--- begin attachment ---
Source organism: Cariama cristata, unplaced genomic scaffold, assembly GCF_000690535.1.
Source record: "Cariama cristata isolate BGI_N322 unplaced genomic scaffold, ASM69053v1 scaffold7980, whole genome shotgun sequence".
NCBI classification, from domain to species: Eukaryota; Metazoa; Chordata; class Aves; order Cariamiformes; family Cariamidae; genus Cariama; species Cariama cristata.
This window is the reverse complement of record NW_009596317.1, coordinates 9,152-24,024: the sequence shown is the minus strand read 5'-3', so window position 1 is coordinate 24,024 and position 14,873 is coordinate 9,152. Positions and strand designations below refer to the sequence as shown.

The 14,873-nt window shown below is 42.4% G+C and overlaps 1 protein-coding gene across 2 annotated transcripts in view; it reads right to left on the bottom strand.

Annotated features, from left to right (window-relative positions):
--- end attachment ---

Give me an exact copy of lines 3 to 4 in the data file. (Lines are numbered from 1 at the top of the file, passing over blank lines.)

NCBI classification, from domain to species: Eukaryota; Metazoa; Chordata; class Aves; order Cariamiformes; family Cariamidae; genus Cariama; species Cariama cristata.
This window is the reverse complement of record NW_009596317.1, coordinates 9,152-24,024: the sequence shown is the minus strand read 5'-3', so window position 1 is coordinate 24,024 and position 14,873 is coordinate 9,152. Positions and strand designations below refer to the sequence as shown.